Business growth is rarely just the product of hard work and dedication. It typically requires an injection of cash to get things moving – whether that's used to make a strategic hire, invest in an important piece of technology, or simply to ensure a steady supply of working capital so you can concentrate on taking your operation to the next level.
But before you seek funding, it’s important to be prepared – and that means being clear in your objectives by fully assessing all your obligations and opportunities.
Use the following checklist to make sure your house is in order.
1. Is your business plan up to date?
Ideally, all your business activities should align with your long-term goals.
The day-to-day realities of running a business may sometimes interfere with your plans, but funding decisions are best made with forethought.
In order to make a choice that fits with your strategy, you need to be sure what that strategy is… and most of your lenders will be interested, too!
2. Where do you want to take your business?
Consider the following:
- Are you seeking to grow?
- If so, how quickly?
- Do you want to take on more permanent staff/flexible workers?
- Do you need to invest in infrastructure?
- Is an acquisition on the cards?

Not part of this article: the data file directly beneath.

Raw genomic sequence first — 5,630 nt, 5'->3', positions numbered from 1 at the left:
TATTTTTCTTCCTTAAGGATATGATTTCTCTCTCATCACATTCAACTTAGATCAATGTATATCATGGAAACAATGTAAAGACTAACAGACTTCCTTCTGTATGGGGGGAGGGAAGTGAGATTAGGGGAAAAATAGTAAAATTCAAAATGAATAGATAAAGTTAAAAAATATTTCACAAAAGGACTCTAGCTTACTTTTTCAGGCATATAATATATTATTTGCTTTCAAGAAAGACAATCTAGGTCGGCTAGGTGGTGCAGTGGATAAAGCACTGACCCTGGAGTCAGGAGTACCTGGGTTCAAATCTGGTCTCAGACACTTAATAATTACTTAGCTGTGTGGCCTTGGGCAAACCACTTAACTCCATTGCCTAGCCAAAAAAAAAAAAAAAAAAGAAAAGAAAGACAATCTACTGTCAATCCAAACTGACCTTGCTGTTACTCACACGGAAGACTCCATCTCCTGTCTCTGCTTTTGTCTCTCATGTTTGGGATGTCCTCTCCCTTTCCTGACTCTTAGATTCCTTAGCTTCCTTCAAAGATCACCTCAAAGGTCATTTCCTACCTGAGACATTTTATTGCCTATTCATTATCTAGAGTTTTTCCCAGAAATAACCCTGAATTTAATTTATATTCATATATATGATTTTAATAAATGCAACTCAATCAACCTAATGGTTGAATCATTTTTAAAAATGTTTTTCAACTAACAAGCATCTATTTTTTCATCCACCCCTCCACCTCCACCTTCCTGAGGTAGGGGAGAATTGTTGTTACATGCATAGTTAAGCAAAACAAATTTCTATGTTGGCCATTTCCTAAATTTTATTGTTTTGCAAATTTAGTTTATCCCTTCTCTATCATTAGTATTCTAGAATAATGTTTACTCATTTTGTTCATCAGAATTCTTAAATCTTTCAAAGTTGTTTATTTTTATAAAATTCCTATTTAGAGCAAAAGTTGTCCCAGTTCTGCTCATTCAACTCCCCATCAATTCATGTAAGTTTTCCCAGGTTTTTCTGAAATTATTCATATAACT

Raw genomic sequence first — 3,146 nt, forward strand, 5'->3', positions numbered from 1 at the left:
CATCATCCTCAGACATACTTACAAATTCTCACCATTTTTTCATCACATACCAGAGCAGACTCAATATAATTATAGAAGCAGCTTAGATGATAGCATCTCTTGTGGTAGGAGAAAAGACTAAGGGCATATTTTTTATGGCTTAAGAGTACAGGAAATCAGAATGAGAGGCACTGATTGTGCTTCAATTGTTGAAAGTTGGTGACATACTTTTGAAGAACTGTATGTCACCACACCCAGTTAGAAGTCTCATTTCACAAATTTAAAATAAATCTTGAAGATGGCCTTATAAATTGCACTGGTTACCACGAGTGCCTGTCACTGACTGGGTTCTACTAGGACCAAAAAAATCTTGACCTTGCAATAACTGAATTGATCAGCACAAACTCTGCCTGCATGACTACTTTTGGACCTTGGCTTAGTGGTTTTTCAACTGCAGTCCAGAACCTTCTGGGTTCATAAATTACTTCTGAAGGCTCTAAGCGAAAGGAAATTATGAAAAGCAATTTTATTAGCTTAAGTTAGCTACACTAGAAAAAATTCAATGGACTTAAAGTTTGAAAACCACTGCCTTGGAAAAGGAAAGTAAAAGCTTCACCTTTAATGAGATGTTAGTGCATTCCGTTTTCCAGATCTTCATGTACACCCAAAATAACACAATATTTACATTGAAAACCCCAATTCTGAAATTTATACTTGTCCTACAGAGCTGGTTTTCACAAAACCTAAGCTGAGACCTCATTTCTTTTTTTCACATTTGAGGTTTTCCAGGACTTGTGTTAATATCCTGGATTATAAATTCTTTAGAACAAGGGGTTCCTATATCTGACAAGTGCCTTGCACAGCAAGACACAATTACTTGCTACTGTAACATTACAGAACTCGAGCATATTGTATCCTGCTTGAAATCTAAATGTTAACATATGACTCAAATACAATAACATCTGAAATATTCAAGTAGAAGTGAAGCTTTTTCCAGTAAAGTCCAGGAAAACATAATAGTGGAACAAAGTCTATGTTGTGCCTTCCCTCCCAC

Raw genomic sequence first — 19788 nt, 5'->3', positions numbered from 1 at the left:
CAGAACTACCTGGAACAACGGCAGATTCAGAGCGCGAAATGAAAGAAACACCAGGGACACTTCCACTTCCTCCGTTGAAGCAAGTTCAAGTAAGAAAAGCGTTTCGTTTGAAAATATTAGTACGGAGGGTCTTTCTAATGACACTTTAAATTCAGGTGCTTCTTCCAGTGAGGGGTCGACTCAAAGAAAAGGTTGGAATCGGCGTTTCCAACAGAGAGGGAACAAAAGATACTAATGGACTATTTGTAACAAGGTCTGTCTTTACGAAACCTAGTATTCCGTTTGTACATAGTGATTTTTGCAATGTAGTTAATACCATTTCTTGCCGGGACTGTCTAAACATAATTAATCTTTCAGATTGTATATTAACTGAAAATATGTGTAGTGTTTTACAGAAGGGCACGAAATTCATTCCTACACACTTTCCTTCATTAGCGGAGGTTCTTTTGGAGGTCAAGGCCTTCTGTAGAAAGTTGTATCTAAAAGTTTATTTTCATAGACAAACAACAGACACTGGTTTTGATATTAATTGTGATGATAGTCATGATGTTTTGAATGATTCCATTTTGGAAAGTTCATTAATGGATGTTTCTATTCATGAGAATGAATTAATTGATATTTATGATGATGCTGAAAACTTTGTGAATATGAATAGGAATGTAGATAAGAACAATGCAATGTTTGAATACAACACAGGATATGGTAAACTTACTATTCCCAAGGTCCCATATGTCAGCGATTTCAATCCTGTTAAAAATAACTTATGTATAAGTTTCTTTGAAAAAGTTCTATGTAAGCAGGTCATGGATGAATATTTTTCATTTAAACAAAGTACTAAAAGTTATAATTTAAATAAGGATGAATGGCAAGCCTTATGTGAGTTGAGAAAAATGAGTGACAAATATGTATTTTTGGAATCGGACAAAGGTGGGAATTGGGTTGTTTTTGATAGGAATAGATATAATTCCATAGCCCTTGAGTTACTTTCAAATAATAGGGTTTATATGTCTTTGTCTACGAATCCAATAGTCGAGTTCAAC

Be clear on what you are trying to do, then ask yourself:
3. What will it take to achieve your goals?
It will take time to identify significant constraints or dependencies… Give consideration to your current financial circumstances before casting an eye to the future:
- What obligations do you have to existing staff, landlords… lenders?
- Is your current income derived from a wide client base, or do you rely on a few big payers?
- Can you depend upon your existing clients for continuing business and payment?
- Are you chasing debtors?
4. Research overheads/ future costs
When you've assessed your present situation, apply the same thinking to your projections.
Expansion typically requires a lot of energy and, of course, some funding before the cash comes in.
For example, taking on more staff will put a significant drain on your operational expenditure that may not be immediately matched by income.
This is easily rationalised if hiring to meet a surge in demand, but requires well-informed justification if speculating to generate new business.
Put yourself in a client frame of mind and consider hiring on fixed term contracts!
5. Be pragmatic, don't underestimate
I’m a firm believer that the glass is half full. But it's better to be pragmatically pessimistic with your projections, especially if you have other shareholders.
Seek efficiencies, but don't economise on your ability to do the job properly. (If you're just starting out, raising six months' upfront costs is a good rule of thumb. And remember you need to pay yourself a living wage.)
So, that's the preparation phase. Next step – choosing your funding options!